# Series estimation/error

1. Nov 27, 2012

### APolaris

The question is: estimate the sum, from 2 to infinity, of 1 / (n^2 + 4) to within 0.1 of exact value.

I have the following: the integral from n to inf. of 1 / (x^2 + 4) is (pi/4 - 1/2 arctan(n/2)).

Next, in order to find the number of partial sums to use, set Sn + the integral from n+1 to infinity < S < Sn + the integral from n to infinity.

This gives (pi/4 - 1/2 arctan[(n+1)/2]) < (remainder) < (pi/4 - 1/2 arctan(n/2)).

I can only assume from here that you are meant to subtract the lesser from the greater and set (1/2 arctan[(n+1)/2]) - 1/2 arctan(n/2) < 0.2. So arctan((n+1)/2) - arctan(n/2) < 0.4. What?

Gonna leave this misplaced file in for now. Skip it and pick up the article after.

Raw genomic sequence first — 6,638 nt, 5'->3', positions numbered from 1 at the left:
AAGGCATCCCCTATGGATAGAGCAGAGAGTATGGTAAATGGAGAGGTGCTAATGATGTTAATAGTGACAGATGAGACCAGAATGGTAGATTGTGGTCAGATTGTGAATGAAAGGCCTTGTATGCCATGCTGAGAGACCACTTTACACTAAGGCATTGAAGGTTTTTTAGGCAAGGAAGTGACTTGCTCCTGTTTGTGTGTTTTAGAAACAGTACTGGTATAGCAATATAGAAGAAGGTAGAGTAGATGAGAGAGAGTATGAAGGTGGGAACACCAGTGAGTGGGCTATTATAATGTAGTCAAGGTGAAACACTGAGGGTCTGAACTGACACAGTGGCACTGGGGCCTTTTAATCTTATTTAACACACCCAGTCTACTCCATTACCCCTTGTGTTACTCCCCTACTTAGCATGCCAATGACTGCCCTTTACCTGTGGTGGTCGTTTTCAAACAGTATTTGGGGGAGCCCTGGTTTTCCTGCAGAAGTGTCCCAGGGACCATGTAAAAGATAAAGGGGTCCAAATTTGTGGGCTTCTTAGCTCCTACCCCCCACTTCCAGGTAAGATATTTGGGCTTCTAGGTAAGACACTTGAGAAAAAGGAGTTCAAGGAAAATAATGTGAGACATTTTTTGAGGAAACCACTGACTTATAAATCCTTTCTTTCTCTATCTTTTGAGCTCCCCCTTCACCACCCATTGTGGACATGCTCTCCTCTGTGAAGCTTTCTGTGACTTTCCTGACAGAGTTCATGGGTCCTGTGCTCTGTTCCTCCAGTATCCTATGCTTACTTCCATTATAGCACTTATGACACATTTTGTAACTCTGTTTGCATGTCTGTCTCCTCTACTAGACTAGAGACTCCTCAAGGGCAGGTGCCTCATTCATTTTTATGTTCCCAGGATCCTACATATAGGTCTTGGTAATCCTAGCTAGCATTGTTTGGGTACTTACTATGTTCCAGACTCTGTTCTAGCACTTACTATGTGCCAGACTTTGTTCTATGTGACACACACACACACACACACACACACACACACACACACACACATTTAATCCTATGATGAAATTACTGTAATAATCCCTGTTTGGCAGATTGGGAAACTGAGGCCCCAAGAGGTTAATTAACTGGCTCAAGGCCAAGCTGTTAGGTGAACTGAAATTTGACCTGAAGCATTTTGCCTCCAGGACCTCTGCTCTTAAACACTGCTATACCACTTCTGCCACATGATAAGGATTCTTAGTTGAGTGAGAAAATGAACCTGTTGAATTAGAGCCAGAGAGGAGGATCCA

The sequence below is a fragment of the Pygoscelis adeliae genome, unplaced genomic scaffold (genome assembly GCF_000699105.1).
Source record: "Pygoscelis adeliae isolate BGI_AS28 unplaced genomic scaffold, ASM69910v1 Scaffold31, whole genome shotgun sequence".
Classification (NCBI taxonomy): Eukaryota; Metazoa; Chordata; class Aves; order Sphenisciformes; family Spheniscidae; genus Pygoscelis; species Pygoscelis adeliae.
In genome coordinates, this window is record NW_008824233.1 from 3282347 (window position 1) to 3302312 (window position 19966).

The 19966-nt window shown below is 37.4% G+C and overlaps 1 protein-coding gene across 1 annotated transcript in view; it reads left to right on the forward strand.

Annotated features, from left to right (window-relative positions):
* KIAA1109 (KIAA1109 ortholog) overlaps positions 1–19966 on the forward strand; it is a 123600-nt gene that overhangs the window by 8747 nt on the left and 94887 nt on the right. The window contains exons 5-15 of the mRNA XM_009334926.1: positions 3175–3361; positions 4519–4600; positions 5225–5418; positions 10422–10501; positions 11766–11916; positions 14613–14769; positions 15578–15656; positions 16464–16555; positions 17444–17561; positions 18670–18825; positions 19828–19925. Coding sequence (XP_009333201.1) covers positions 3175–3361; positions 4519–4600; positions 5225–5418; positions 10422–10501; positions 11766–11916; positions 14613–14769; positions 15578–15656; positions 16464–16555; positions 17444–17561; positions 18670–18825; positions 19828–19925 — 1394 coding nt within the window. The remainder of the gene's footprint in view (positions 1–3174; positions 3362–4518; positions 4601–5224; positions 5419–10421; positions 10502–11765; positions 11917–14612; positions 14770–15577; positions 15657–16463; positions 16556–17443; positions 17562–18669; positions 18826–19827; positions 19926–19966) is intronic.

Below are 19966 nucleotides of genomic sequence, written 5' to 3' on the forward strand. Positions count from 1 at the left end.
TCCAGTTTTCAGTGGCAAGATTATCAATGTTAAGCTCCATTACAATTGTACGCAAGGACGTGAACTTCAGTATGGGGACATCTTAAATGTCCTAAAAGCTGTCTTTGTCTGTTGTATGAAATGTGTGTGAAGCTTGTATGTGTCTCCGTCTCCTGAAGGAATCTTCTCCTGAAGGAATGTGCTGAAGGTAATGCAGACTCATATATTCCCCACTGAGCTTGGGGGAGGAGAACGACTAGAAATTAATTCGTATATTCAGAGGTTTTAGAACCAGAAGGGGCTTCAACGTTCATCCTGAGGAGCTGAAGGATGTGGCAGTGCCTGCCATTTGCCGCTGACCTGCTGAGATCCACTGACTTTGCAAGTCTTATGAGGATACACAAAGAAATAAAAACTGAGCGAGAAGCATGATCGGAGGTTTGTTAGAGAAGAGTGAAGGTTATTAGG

Last edited: Nov 27, 2012
2. Nov 27, 2012

### slider142

The error of the integral approximation will be between the two integrals you have, so you want
$$\int_{n+1}^\infty \frac{dx}{x^2 + 4} \leq 0.1 \leq \int_n^\infty \frac{dx}{x^2 + 4}$$
These two separate inequalities will tell you what range of values of n you should choose to approximate the series within an error bound of 0.1. For this problem, it turns out there is only one integer between these two integrals.
$$\frac{\pi}{4} - \frac{1}{2}\arctan\left(\frac{n + 1}{2}\right) \leq 0.1$$
for example gives us the lower bound when solved of
$$n \geq 2\tan\left(\frac{\pi}{2}-0.2\right)-1 \approx 8.86631$$
Once you have the value of n, you can use it in the inequality
$$s_n + \int_{n+1}^\infty \frac{dx}{x^2 + 4} \leq s \leq s_n + \int_n^\infty \frac{dx}{x^2 + 4}$$
Adding the two values and dividing by 2 does not change the error of the value, so you can approximate the value s by taking the average of the two values outside.

Last edited: Nov 27, 2012